Social Shark

A grey reef shark's head, dorsal fin, and pectoral fin with some blurred rocks in the background


Social butterfly… or social SHARK?

This is Sandra Tsing Loh with the Loh Down on Science.

The shark in “Jaws” was depicted as a lone, ferocious predator. But could sharks actually have FRIENDS?

Yannis Papastamatiou, David Jacoby and colleagues dove into shark-infested waters to find out. They put radio
transmitters and cameras on about forty reef sharks and tracked them for four years.

Using these trackers and videos, they figured out who was hanging out with who. The researchers then used computer models to create social connection maps — kind of like a shark Facebook!

And? Sharks DO have friends! Sharks had meetups from morning to afternoon. Their social groups had up to fourteen members that stayed together during all FOUR years!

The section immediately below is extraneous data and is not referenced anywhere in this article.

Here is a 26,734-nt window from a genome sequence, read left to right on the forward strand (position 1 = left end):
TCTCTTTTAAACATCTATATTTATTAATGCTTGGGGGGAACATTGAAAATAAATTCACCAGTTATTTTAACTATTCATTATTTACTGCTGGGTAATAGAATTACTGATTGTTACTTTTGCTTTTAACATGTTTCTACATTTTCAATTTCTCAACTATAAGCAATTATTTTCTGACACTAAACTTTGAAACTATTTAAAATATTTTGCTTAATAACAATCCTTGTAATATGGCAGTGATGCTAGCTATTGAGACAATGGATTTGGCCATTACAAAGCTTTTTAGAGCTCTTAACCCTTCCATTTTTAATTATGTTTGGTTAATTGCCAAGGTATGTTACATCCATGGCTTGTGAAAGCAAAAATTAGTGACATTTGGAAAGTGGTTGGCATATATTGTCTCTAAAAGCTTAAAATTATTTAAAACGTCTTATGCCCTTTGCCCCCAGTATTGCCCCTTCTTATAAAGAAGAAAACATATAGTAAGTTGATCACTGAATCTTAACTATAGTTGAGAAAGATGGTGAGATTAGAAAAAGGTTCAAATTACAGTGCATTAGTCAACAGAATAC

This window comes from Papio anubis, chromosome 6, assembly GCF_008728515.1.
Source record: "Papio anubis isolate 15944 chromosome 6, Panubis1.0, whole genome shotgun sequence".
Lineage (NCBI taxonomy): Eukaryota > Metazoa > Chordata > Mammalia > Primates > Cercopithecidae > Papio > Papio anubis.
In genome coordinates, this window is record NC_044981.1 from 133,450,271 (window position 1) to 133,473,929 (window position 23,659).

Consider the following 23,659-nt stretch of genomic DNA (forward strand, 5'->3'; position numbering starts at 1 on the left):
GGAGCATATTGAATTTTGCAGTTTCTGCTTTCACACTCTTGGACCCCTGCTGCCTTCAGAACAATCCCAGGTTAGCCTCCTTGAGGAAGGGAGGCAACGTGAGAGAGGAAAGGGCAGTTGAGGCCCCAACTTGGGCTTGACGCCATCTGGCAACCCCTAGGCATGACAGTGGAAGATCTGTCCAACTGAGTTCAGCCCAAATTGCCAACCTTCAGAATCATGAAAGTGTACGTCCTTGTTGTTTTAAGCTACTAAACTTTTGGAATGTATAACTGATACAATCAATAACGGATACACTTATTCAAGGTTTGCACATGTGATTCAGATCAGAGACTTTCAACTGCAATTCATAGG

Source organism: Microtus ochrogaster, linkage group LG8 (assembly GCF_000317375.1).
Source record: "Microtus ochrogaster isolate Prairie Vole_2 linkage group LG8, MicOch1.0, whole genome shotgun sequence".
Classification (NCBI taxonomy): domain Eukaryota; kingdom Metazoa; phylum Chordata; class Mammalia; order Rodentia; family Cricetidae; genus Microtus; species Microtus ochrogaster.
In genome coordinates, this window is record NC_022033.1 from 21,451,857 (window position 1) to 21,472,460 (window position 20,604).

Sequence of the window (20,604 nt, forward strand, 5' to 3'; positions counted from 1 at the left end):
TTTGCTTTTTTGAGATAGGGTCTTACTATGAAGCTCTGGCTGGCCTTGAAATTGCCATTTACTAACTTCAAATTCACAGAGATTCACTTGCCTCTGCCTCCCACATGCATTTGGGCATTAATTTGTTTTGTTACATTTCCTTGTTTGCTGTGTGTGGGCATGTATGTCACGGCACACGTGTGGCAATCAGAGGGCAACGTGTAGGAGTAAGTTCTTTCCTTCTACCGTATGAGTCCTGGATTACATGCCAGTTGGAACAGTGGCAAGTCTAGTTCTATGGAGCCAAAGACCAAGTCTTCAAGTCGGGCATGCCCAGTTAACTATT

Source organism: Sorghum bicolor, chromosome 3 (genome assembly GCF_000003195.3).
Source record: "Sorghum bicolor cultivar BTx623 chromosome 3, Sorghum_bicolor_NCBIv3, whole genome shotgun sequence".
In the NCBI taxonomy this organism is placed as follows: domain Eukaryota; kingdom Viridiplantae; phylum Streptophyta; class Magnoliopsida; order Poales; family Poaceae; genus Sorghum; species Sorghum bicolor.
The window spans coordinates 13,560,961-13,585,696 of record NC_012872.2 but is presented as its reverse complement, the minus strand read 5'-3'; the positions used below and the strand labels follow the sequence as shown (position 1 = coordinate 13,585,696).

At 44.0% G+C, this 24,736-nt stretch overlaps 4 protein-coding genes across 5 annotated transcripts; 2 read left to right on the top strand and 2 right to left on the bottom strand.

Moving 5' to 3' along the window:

Sharks are social animals… just like us! As a group, they’re better hunters. BFF’s tell each other everything – even where to find the good chum. Get it…CHUM?

Sharks aren’t as scary as we think. After all, they’re just friends hanging out! And attacking summer beachgoers in Amity Island. No! That was just the one.

Reference: Papastamatiou, Y. P., Bodey, T. W., Caselle, J. E., Bradley, D., Freeman, R., Friedlander, A. M., & Jacoby, D. M. P. (2020). Multiyear social stability and social information use in reef sharks with diel fission–fusion dynamics. Proceedings of the Royal Society B: Biological Sciences, 287(1932), 20201063.